The Royal Navy's ice patrol ship, the HMS Protector, has successfully completed a five-week mission to the East Antarctic and Ross Sea, becoming the UK's first vessel to have visited the region in 80 years.
During the patrol mission, HMS Protector supported the work of the Convention for the Conservation of Antarctic Marine Living Resources (CCAMLR), in cooperation with Australia and New Zealand.
The ice patrol ship, which began its 2,000 mile voyage in December, inspected multiple fishing vessels for implementing licensing regulations in the region, participated in CCAMLR inspections at the Ross Sea, and visited the Italian Antarctic research station, Mario Zucchelli.
The HMS Protector completed eight separate work periods to the Antarctic, as well as engaging with regional allies and partner nations across Australasia, South America and Southern Africa.
The 5,000t HMS Protector was leased from Norwegian firm GC Rieber Shipping for three years by the Royal Navy in April 2011, and was then purchased in September 2013.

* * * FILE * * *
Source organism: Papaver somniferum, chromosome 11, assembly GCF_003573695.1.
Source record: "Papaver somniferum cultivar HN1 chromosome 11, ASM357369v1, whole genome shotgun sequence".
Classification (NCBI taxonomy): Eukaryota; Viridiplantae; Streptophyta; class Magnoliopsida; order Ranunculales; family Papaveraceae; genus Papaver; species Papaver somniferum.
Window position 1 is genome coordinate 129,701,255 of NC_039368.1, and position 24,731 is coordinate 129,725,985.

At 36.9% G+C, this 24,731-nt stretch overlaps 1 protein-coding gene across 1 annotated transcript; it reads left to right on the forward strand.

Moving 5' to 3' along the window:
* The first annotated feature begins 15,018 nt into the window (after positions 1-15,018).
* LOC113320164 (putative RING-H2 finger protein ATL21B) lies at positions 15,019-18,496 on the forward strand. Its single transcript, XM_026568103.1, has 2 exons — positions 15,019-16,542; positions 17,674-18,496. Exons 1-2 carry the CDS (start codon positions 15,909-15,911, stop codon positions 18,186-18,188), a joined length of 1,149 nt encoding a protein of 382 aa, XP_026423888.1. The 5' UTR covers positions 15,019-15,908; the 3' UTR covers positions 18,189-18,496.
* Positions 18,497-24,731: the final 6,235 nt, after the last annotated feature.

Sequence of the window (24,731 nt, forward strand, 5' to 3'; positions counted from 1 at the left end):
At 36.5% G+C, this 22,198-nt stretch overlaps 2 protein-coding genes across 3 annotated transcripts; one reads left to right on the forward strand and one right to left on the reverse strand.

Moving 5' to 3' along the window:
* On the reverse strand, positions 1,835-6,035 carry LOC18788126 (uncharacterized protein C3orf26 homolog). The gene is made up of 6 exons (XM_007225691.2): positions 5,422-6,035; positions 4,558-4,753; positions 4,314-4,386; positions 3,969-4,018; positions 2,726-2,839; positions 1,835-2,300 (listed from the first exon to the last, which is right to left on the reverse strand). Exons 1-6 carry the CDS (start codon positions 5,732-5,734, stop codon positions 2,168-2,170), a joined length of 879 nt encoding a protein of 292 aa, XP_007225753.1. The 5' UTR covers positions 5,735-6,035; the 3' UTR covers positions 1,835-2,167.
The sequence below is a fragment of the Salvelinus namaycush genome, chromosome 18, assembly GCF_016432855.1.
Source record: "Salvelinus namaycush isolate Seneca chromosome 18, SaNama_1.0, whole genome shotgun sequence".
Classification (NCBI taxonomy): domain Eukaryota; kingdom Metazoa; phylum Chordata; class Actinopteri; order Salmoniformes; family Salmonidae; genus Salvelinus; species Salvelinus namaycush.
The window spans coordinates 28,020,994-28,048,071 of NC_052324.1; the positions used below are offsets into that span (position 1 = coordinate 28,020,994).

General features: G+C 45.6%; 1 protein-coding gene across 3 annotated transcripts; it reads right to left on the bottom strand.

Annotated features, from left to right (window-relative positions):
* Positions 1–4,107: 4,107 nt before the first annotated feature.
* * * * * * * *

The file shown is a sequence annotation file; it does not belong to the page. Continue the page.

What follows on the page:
The vessel is equipped with Lockheed Martin's warship electronic-chart display and information system (WECDIS), which offers reduced navigator workload, while improving situational and tactical awareness for the vessel's crew, with an integrated electronic navigation picture.
Being the founding signatory to the Antarctic Treaty, the UK seeks to demonstrate its presence across the entire continent.
The country's Antarctic patrol operations involve sovereign presence in the British Antarctic Territory, South Georgia and the South Sandwich Islands, and their surrounding maritime areas, to underpin their security and good governance; and meet the UK treaty obligations and exercise rights under the Antarctic Treaty System through inspections, hydrographic charting and support to scientific research.
Image: HMS Protector began its voyage in December. Photo: courtesy of Royal Navy.